In America, Christianity is the dominating system of belief. We go to church. I feel like we are content with Church. I feel like we are satisfied with what church is in our culture today. I realized I have no idea what Church is for.

I used to believe that Church was just a pointless, mandatory thing God makes us do in order to get to heaven. It didn’t have purpose for me. Then, someone told me church was about fellowship–uniting together in the name of Christ. However, until very recently, I had yet to go to a service and feel real fellowship.

That very recent incidence occurred at the Catholic Worker House in Waterloo. About once a month they have a Mass in which a local priest comes in with some wine in a water bottle and some communion bread. Previously, I had always disliked Mass because it felt like dry religion. This was an exception. Prior to the service, we had fed some fifty to seventy people–the kind that Jesus said were the most blessed. It was an honor. Then we started the service singing a song that I recognized from my middle school days (“The Song of the Body of Christ”) which I never much cared about. I’ve never cared much about that song before it came alive that night. Then we prayed for our local and global community. And finally, we broke bread. Broken people breaking bread.

Very rarely do I feel alive at church. And I’ve been to many churches. I think the difference lies in that we really were the Body of Christ that night. We became his hands and feet and we reached out to a hungry community. To a rejected community. To beautiful, broken people. In church we talk about what Jesus would do. When we are Church we do what Jesus would do. More importantly, we do it out of Love and not to feel like we’re “more religious” than someone else or to fulfill some absurd religious obligation. Real Church is organic. Real Church is humble.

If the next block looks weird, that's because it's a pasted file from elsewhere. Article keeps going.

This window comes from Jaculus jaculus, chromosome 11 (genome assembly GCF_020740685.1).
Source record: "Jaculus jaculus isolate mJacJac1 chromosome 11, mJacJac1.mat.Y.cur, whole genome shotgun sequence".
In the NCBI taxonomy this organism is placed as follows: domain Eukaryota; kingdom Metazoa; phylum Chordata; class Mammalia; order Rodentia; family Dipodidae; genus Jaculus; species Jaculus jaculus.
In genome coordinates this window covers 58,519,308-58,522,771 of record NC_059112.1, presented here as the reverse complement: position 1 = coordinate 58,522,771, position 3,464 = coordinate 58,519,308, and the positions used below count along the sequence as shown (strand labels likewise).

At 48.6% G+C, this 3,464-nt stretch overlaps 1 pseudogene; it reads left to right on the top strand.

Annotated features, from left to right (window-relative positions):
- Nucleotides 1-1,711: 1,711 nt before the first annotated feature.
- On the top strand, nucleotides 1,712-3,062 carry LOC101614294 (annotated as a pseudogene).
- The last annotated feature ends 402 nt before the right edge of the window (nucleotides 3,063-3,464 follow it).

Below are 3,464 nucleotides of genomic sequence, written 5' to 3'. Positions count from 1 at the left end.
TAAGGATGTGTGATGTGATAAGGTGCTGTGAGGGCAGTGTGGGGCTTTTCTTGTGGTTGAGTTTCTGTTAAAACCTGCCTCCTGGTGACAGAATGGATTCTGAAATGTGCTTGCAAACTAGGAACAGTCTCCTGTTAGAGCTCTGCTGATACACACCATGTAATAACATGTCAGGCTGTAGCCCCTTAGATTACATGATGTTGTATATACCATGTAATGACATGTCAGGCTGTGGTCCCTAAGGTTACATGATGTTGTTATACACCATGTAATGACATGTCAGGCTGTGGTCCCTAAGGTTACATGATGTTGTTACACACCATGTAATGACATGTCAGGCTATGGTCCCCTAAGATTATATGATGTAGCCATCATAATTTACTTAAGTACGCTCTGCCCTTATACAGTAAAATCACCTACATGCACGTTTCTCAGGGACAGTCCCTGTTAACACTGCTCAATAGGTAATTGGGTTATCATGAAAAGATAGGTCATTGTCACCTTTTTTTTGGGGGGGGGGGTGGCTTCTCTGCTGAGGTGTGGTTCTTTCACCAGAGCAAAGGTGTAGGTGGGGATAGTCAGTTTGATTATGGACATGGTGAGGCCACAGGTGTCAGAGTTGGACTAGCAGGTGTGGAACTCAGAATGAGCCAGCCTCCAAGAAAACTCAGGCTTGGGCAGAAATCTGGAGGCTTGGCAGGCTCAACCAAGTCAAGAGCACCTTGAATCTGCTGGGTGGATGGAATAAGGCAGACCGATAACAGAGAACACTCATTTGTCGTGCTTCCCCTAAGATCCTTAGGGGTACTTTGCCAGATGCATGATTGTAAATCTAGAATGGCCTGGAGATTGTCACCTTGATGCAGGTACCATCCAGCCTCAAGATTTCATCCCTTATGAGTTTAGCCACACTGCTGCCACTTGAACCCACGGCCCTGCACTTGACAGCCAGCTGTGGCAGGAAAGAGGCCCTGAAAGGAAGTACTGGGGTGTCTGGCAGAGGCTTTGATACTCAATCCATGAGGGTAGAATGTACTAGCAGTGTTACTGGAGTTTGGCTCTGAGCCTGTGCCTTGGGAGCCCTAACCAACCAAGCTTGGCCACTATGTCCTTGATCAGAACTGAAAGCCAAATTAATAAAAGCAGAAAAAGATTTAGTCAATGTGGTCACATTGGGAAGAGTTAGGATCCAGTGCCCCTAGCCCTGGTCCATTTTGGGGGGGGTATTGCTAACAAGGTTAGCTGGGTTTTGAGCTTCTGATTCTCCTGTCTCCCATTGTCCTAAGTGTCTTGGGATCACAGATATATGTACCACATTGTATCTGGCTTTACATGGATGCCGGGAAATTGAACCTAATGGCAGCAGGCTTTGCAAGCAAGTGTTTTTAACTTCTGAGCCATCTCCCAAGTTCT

That was also the first Church I’ve been a part of where Jesus would have unquestionably fit in, rags, homelessness, and all.

At Real Church I met a few guys from Kentucky who were contracted to come up to Iowa to help with the rebuilding after the floods. Many of them got in bar fights and sent to jail and were unable to pay their ways home.

At Real Church I met the craziest looking man I’ve seen in a long time. He was wearing clothes that transcended scruffiness and had the craziest beard I’ve ever seen. All of which sharply contrasted with his new, bright orange NASCAR hat which was pretty awesome. I found out that he was there to serve and not be served, which surprised the Hell out of me. Literally. Then I found out that this man went to Berkley (an Ivy League school, if I recall correctly) and has been to all sorts of cool places including France and knows all sorts of stuff about what’s going on in Africa between dictators, rebels, etc.

At Real Church I met a woman a few generations older than myself who, along with her husband, felt hypocritical living the “normal life” or the “American dream” or whatever you want to call it whilst there were people cold, hungry, and alone. These people sold their house and came to live and “work” in the Worker House.

As a disclaimer, this place wasn’t Real Church because it’s backed by Catholic doctrine or because it’s ministry is better than that of other churches or anything else. Actually this place wasn’t Church at all. We were Church. And we were Church because we became the living Body of Christ–his hands and feet–who humbly reached out to a broken people whom society condemns. We were Church because we did all of this not so we could feel good about ourselves for fulfilling a sickly religious requirement or to appear more religious than the Jones’, but because we conquered ourselves. We saw a broken people and we couldn’t help but love them. We witnessed the love of God directed our way though we didn’t deserve it and we had to reflect it to other broken people. This is the nature of Love.

Here is more about Real Church: A Call to The Church. (this is the link for the following vid):


One Response to “Church”

  1. 1 Conviction. Compassion. Jesus screwing up my life. Again. « ReLife

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